Tuesday Apr 14, 2015
Take a Bow, Physicians -- You Defeated the SGR
No more patches.
No more payment cuts looming on our calendars.
We did it!
When the U.S. Senate passed the bipartisan Medicare Access and CHIP (Children's Health Insurance Program) Reauthorization Act, or MACRA, tonight, more than a decade of frustration with and instability in the Medicare program ended. The legislation contains many provisions that have long been supported by AAFP members, most notably repeal of the Medicare sustainable growth rate (SGR).
In recent weeks alone, AAFP members weighed in with about 5,000 letters or phone calls to legislators, urging them to support this important legislation.
Thank you for making your voices heard. The long-awaited action by Congress retroactively negates a 21 percent cut in Medicare payments that took place when the most recent patch expired March 31.
How did we get to this point? Congress created the SGR formula as part of the Balanced Budget Act of 1997 as a way to determine annual updates to the Medicare physician fee schedule. By 2002, the SGR was mandating reductions in physician payments, and we began a nearly annual dance of threatened pay cuts and congressional patches.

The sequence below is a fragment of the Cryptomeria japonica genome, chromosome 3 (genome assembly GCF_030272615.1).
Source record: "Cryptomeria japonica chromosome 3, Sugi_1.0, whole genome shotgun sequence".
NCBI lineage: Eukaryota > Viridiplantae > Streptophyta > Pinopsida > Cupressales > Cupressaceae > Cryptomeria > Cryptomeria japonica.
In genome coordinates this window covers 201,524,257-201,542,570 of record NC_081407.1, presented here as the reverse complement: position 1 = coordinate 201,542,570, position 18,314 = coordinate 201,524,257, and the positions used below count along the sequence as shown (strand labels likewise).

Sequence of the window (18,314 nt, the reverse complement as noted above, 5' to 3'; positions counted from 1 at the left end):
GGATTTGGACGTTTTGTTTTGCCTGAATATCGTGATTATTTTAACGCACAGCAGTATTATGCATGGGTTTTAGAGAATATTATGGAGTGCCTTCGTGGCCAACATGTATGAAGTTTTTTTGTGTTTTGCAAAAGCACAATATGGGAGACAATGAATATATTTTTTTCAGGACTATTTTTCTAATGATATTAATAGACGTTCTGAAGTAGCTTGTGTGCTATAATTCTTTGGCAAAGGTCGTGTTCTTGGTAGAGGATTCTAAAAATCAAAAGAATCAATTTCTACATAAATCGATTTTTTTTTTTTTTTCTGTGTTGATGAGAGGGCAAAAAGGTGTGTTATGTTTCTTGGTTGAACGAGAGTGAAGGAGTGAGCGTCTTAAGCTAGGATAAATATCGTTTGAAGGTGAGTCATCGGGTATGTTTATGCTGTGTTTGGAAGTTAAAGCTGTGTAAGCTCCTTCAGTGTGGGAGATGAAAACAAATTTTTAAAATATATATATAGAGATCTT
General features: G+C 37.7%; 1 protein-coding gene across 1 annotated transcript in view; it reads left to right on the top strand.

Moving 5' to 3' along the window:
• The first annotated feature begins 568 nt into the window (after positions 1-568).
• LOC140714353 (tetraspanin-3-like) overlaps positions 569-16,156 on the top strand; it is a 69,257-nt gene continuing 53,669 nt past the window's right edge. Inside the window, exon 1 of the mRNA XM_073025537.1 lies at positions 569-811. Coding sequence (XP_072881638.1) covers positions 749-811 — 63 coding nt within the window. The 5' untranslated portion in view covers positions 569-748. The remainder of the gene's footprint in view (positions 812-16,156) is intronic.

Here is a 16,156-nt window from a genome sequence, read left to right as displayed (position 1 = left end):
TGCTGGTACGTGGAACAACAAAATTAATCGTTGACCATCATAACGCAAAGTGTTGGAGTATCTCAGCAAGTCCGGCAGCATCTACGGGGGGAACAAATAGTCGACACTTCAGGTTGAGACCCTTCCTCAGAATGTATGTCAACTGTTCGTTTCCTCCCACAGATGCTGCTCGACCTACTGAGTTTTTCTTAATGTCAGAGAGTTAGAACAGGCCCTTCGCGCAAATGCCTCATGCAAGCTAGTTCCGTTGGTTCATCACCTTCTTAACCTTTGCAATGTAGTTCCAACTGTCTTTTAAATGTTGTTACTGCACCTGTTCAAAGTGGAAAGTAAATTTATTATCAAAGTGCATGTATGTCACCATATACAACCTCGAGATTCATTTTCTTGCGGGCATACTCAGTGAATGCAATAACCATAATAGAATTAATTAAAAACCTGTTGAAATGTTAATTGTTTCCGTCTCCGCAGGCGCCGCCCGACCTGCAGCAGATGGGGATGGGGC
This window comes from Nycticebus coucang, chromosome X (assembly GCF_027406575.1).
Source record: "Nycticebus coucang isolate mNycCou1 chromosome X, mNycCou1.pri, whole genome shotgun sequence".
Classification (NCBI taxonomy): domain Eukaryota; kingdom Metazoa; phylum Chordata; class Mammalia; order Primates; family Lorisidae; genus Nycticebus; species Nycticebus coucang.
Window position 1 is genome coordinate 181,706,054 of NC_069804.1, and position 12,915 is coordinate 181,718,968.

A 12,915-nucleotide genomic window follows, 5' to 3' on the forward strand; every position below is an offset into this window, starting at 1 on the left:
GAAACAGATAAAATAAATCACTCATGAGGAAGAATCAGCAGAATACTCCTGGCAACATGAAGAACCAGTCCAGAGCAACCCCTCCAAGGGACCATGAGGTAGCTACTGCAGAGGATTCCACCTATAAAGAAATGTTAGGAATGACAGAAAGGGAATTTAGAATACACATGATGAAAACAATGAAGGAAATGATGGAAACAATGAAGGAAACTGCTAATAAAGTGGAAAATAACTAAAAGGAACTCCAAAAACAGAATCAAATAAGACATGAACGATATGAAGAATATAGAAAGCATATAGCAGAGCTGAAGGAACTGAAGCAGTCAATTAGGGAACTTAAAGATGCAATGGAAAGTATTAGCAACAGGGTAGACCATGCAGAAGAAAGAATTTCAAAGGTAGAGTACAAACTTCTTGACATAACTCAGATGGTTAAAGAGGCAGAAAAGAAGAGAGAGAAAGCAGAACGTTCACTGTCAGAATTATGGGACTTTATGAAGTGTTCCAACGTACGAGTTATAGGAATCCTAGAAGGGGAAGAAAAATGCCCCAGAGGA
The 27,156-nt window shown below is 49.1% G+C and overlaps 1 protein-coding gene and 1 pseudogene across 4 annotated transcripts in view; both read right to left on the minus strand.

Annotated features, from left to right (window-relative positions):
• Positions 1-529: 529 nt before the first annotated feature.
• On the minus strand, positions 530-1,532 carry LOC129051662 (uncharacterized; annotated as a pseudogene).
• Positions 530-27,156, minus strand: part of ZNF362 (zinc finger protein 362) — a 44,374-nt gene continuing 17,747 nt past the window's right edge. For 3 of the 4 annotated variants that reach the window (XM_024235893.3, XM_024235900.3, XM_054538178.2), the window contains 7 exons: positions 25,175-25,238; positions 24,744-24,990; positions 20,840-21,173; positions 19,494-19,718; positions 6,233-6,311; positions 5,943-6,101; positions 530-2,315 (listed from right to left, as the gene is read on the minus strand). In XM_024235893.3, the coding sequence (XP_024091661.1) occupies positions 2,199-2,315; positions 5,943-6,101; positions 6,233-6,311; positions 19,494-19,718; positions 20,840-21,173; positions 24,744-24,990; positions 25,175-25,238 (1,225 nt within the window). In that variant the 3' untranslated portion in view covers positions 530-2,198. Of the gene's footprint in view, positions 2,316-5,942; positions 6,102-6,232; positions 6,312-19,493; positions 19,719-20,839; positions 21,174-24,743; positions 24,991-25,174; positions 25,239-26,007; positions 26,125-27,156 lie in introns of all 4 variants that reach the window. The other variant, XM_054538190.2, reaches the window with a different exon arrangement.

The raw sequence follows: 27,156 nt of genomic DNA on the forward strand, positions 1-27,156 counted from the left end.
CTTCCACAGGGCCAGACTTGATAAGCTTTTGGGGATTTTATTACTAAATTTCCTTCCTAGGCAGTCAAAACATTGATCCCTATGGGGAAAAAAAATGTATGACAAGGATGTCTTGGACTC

In all, Congress used 17 temporary patches to avoid payment cuts at a total cost of nearly $170 billion. The longstanding uncertainty regarding Medicare payments has had adverse effects on the long-term health of our practices, as well as on patients' access to care. In a 2013 survey of Academy members, 9 percent of respondents said they had stopped taking new Medicare patients in the past year, and 10 percent said they had stopped taking new Medicare patients more than a year earlier.
Still, nearly 80 percent of AAFP members continue to take new Medicare patients despite years of uncertainty, and the Senate's vote on MACRA is a victory for us and our patients. In addition to repealing the SGR, the legislation will establish an alternative set of annual payment updates. The legislation also extends funding for critical programs that affect primary care:
- community health centers;
- the National Health Service Corps; and
- teaching health centers.
MACRA also addresses another key issue that affects our practices and the health of our patients. The legislation makes interoperability of certified electronic health records a national objective. HHS will be required to establish interoperability metrics next year to measure progress toward achieving that goal by the end of 2018.
The passage of this bill illustrates the value of primary care and the strength of our voice. Thank you for standing with family medicine.
Robert Wergin, M.D., is president of the AAFP.
Posted at 09:56PM Apr 14, 2015 by Robert Wergin, M.D.